I’m wondering what direction you took with your character’s or subplots to make your teen fiction stand out and feel truly unique.
It’s so hard writing something that hasn’t already been written but with my new teen fiction story that I posted last week, I’m hoping what makes it a little unique is its possible unpredictability and the fact that none of my characters fit into one label. Because often, on Wattpad, particularly in teen fic books, you get one dimensional characters who all sit in a small, confined box of clichés and whilst I have incorporated a few clichés, I have tried to mix them up and make them less recognisable. All of my characters are diverse and definitely flawed in their own way but I want readers to be able to understand why each other them are the way they are, even if you’re not supposed to like them. There are many layers to them, basically.
My whole story is also supposed to be quite lighthearted and dare I say it, fun (I’ll probably regret that later when people start telling me it isn’t) but I will be discussing more serious topics and challenging specific ideas, some stuff that I have occasionally seen in other books and some stuff that I have yet to come across on Wattpad.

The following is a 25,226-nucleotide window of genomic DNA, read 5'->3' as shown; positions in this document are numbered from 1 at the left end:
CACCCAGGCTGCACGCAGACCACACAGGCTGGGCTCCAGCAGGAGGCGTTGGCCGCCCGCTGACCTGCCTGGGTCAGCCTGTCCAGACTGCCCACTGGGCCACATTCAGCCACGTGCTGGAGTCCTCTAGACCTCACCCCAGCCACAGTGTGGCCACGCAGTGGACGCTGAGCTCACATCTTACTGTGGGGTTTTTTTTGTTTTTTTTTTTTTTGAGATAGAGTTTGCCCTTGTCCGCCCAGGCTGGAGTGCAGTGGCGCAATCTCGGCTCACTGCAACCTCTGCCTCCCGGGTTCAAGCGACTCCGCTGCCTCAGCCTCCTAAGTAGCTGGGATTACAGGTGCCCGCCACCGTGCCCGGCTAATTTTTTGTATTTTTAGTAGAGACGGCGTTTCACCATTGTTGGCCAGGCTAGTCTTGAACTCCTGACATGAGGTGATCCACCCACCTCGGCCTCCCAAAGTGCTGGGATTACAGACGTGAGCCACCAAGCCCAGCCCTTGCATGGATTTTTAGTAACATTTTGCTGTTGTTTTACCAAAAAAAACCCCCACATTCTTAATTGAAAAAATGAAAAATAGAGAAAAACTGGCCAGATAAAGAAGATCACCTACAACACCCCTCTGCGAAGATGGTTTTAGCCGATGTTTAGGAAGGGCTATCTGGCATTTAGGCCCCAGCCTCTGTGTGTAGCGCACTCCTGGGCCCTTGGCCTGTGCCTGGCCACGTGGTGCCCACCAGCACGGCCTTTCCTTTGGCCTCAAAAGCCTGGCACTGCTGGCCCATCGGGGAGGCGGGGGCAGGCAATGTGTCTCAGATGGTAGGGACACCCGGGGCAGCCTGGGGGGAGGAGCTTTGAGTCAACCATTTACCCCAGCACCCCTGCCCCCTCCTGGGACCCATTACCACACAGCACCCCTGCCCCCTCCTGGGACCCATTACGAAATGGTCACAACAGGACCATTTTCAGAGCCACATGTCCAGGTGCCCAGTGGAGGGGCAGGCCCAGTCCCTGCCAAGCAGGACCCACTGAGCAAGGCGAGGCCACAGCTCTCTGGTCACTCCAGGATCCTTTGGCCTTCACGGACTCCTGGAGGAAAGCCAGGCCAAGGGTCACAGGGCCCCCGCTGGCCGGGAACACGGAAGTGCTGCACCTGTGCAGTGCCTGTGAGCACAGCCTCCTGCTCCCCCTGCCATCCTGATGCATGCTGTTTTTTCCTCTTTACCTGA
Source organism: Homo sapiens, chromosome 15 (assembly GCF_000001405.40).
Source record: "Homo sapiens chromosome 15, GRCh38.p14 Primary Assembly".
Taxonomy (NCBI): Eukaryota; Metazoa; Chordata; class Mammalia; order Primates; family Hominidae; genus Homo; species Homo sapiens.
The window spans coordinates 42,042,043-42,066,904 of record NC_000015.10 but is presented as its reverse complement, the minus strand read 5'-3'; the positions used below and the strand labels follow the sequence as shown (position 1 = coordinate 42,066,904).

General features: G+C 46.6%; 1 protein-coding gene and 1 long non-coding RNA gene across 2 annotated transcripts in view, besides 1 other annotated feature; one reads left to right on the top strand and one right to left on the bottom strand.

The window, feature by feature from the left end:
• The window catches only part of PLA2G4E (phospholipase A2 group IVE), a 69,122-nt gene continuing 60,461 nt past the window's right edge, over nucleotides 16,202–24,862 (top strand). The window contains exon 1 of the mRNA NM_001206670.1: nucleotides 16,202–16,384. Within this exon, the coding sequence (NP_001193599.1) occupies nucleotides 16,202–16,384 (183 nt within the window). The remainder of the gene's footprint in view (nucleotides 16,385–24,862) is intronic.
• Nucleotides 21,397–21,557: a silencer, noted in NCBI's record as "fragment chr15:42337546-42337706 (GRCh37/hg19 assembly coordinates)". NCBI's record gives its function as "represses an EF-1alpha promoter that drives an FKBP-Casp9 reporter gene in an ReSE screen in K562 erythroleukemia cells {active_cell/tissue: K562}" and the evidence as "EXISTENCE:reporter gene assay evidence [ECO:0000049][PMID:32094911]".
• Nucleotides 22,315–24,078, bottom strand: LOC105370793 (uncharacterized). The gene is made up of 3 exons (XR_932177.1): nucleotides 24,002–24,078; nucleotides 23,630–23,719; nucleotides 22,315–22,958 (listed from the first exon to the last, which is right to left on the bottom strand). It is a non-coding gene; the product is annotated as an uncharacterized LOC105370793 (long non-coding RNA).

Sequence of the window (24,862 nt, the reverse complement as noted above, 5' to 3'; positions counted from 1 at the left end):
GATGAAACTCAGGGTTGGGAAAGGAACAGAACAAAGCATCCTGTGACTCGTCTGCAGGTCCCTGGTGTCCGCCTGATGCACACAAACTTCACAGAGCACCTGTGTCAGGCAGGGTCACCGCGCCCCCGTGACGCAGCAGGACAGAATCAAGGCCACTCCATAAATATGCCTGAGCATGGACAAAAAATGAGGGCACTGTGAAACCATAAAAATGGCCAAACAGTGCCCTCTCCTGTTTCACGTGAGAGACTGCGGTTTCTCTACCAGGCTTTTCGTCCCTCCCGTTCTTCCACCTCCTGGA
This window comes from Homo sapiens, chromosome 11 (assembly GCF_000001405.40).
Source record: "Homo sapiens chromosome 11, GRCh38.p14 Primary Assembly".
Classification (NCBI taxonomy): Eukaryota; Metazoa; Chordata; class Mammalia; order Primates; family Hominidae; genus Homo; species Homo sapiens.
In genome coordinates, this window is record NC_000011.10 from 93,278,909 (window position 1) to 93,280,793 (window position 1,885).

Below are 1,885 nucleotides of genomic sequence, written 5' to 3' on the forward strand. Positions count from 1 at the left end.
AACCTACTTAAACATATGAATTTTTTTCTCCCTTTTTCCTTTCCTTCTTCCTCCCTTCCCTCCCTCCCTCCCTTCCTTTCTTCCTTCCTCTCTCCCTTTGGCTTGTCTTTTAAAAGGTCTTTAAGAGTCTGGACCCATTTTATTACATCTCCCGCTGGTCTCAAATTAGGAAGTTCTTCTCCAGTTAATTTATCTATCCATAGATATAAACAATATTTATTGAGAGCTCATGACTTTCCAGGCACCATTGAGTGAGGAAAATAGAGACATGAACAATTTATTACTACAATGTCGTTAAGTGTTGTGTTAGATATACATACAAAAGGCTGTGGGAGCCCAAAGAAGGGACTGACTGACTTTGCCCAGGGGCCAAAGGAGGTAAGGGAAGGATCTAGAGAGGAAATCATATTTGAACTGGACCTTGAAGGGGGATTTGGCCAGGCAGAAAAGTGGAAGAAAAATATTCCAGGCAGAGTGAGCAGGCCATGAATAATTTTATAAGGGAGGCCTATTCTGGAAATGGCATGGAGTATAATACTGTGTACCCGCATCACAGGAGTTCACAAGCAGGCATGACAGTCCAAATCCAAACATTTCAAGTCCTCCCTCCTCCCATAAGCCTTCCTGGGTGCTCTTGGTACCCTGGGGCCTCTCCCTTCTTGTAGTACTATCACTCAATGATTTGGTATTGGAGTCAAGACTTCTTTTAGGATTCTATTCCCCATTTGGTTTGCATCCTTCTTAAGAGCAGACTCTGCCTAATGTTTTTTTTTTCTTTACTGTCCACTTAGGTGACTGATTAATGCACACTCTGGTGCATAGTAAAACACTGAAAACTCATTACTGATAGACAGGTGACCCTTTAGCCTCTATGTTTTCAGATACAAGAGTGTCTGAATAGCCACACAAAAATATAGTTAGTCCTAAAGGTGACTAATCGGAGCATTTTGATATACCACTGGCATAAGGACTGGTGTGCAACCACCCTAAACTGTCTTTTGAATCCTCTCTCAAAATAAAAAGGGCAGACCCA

I’m not sure if you can truly classify my story as teen fiction, but I do have two teens as MCs and the way I made mine unique is I kept the relationships between them completely platonic - despite them being male and female…the relationship is totally platonic the entire way through.
Mine would be unique in a few different ways. I write a certain trope, so I really read a lot of them and figured out all the things that were overdone.
Most of the time a teen fiction starts at the beginning of a school year where mine starts a month before the end of her senior year. It’s much more character driven than plot driven, so you get a lot of character depth and some awesome conversations.
I also try to make things as realistic as possible as far as consequences to actions and the destruction that bullying causes.
MC- An old soul. She’s sort of popular by default (her best friend is popular and her friends just sort of put up with her. She keeps excellent grades and has a job to help pay for college (which she doesn’t end up going). She’s incredibly sweet, bold (in an embarrassing sort of way) and quirky.